The dress codes for women and girls in Indonesia discriminate against students, civil servants, and visitors to government offices and should be revoked, Human Rights Watch said in a report released on Thursday.
In recent years, women and girls in Indonesia have faced unprecedented legal and social demands to wear clothing deemed Islamic as part of broader efforts to impose the rules of Sharia, or Islamic law, in many parts of the country.
The international rights group said that government should fully enforce a February 2021 decree that bans abusive dress codes for female students and teachers in Indonesia’s state schools, and take additional legal steps to end discrimination against women and girls.
The report, “‘I Wanted to Run Away’: Abusive Dress Codes for Women and Girls in Indonesia,” documents government regulations that require girls and women to wear the jilbab, Muslim apparel that covers the head, neck, and chest.
Human Rights Watch describes the historical imposition of discriminatory regulations on clothing, and the widespread bullying to wear a jilbab that causes women and girls psychological distress.
Girls who don’t comply have been forced to leave school or have withdrawn under pressure, while female civil servants have lost their jobs or resigned to escape constant demands to conform.
“Indonesian regulations and policies have long forced discriminatory dress codes on women and girls in schools and government offices that violate their right to freedom from coercion to adopt a religious belief,” said Elaine Pearson, Australia director at Human Rights Watch.
“Indonesia’s national, provincial, and local governments should immediately end these discriminatory practices and let women and girls wear what they choose without sacrificing their right to education or work.”
After a complaint from the father of a secondary school student in Padang, West Sumatra, went viral on social media, Education and Culture Minister Nadiem Makarim, Home Affairs Minister Tito Karnavian, and Religious Affairs Minister Yaqut Cholil Qoumas signed a decree on February 3 that allows any student or teacher to choose what to wear in school, with or without “religious attributes.”
Makarim said that state schools had “misinterpreted” a 2014 regulation on uniforms. Qoumas said that the Padang case was just “the tip of the iceberg,” and that the mandatory jilbab regulation has been used “to discriminate, to intimidate and to pressure schoolgirls.”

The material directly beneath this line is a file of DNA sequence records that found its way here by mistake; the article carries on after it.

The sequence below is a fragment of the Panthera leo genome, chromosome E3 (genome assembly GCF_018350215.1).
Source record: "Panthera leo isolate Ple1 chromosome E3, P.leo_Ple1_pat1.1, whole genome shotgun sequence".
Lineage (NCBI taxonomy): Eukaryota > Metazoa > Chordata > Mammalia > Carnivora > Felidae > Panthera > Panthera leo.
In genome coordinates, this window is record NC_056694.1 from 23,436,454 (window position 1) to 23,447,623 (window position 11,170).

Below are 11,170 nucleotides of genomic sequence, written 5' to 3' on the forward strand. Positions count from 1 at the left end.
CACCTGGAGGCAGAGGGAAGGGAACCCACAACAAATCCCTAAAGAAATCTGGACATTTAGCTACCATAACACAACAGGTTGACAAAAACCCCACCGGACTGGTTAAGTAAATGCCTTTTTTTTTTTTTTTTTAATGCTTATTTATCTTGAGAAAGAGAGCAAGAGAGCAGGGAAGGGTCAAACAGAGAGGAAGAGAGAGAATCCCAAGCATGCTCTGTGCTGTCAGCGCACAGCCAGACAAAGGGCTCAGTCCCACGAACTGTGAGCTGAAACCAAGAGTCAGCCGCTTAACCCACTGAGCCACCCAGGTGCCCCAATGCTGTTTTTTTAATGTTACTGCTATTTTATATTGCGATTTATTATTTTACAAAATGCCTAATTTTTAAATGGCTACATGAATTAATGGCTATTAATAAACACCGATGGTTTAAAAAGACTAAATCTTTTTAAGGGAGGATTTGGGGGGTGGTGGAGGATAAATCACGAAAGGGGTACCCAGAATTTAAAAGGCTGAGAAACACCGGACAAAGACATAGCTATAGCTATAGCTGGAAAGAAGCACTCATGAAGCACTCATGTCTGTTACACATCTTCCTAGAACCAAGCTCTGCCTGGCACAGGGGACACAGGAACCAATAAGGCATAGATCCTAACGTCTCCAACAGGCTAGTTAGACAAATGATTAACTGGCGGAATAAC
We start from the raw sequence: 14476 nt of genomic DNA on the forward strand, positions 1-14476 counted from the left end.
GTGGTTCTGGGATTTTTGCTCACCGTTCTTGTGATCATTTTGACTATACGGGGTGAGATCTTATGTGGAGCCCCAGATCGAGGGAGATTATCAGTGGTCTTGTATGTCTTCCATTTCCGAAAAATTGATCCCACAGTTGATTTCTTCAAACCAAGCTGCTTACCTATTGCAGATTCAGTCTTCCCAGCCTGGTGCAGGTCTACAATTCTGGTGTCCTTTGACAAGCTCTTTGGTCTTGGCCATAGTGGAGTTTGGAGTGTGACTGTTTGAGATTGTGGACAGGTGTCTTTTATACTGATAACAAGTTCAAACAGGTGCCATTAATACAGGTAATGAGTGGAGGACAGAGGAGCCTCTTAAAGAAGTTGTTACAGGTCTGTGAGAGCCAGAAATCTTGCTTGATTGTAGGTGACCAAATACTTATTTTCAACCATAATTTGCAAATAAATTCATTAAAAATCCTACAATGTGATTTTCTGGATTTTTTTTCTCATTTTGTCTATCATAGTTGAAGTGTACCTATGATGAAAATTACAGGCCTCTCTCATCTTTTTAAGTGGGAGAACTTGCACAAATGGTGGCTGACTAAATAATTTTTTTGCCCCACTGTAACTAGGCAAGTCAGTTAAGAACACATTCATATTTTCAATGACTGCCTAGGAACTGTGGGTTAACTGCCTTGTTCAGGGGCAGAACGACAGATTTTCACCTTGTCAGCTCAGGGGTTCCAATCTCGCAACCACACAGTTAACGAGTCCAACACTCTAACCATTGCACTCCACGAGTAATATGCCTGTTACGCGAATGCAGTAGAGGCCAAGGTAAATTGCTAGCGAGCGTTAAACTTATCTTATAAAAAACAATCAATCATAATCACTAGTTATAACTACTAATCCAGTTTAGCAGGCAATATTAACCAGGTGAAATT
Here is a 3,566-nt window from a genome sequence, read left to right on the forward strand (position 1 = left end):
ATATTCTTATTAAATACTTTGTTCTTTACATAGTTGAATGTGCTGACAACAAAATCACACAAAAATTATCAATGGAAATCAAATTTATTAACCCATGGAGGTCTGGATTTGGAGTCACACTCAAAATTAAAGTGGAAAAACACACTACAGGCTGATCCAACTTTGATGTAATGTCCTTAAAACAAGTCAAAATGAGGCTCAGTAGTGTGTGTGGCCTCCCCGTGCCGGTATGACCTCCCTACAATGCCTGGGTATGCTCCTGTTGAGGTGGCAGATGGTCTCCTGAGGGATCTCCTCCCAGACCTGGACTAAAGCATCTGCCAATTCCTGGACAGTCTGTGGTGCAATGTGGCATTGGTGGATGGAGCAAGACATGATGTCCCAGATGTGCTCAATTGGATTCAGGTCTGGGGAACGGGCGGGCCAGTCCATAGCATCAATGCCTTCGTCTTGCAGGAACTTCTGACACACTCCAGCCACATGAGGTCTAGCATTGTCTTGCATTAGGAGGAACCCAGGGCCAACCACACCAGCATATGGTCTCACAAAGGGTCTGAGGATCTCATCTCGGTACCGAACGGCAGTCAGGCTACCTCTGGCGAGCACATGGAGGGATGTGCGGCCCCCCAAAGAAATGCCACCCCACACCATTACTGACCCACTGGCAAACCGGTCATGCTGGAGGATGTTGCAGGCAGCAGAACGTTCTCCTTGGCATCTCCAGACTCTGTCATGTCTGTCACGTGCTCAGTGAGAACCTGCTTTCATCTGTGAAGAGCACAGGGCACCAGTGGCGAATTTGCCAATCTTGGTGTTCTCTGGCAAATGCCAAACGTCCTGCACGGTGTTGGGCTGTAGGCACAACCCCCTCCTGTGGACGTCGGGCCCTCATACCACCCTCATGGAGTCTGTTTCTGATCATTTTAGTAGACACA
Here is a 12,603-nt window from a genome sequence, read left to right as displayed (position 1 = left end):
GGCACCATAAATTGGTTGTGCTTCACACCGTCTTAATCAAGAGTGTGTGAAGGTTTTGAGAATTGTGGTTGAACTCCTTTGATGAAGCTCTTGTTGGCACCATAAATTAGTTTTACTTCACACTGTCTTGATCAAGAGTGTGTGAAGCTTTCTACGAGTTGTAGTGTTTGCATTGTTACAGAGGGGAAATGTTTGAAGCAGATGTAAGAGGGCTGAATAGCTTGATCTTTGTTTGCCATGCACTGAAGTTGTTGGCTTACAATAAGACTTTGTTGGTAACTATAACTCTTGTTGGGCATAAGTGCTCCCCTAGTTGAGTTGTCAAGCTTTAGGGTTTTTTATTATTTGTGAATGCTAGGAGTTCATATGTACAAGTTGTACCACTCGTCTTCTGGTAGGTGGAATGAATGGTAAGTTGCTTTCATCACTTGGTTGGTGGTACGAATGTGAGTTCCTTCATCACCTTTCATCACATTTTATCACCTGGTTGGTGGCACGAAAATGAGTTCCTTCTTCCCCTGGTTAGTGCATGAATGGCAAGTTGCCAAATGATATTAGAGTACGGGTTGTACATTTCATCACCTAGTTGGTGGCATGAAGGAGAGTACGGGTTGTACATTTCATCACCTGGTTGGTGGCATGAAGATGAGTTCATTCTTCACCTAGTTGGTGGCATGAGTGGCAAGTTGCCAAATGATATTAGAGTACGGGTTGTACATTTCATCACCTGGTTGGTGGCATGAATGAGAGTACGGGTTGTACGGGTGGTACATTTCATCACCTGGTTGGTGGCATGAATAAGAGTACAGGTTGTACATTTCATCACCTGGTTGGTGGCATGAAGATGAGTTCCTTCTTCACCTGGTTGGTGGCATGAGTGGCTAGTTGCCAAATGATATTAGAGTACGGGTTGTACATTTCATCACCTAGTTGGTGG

Human Rights Watch documented many cases in which Christian and other non-Muslim students and teachers were also forced to wear the jilbab, which is usually combined with a long skirt and a long sleeve shirt. In English, the head covering is better known as a hijab.
Since 2001, local authorities have issued more than 60 local and provincial ordinances to enforce what they claimed to be “Islamic clothing for Muslim girls and women.” Most of Indonesia’s almost 300,000 state schools (sekolah negeri), particularly in the 24 Muslim-majority provinces, require Muslim girls to wear the jilbab beginning in primary school.
In 2014, the Ministry of Education and Culture issued a national state school uniform in which a drawing depicts “Muslim clothing” with a long skirt, a long sleeve shirt, and a jilbab, suggesting it was the only option for Muslim girls.
This prompted provincial and local education offices to introduce new rules, which in turn induced thousands of state schools, from primary to high school, to rewrite their school uniform policies to require the jilbab for Muslim girls.
Mohammad Nuh, the education minister who signed the 2014 regulation, told Human Rights Watch in an interview for the report that the regulation provides two uniform choices: a long sleeve shirt, long skirt, and jilbab; or the uniform without the jilbab.
He said, “I wrote that regulation. But it is not mandatory.” He stressed that any Muslim girl should be able to choose whether to wear a jilbab. Yet even when school officials have acknowledged that the national regulation does not legally require a jilbab, the existence of the regulation has allowed schools to pressure girls to wear one.
Under the new decree, local governments and school principals were required to revoke any mandatory jilbab regulations by March 05, and sanctions were to be imposed on any local government head or school principal who does not comply as of March 25. The education minister can withhold education funds to schools that ignore the decree.
International human rights law guarantees the rights to freely manifest one’s religious beliefs, to freedom of expression, and to education without discrimination.
Women are entitled to the same rights as men, including the right to wear what they choose. Any limitations on these rights must be for a legitimate aim and applied in a nonarbitrary and nondiscriminatory manner.
Mandatory jilbab rules, including those in Aceh, also undermine the right of girls and women to be free “from discriminatory treatment based upon any grounds whatsoever” under Indonesia’s Constitution.
“Indonesia’s clothing regulations are part of a broader attack by conservative religious forces on gender equality and the ability of women and girls to exercise their rights to an education, a livelihood, and social benefits,” Pearson said.
“The Jokowi administration should enforce the new decree banning mandatory wearing of the jilbab, and then go further by ending all regulations that discriminate on the basis of gender at school or the workplace.” (Source: HRW)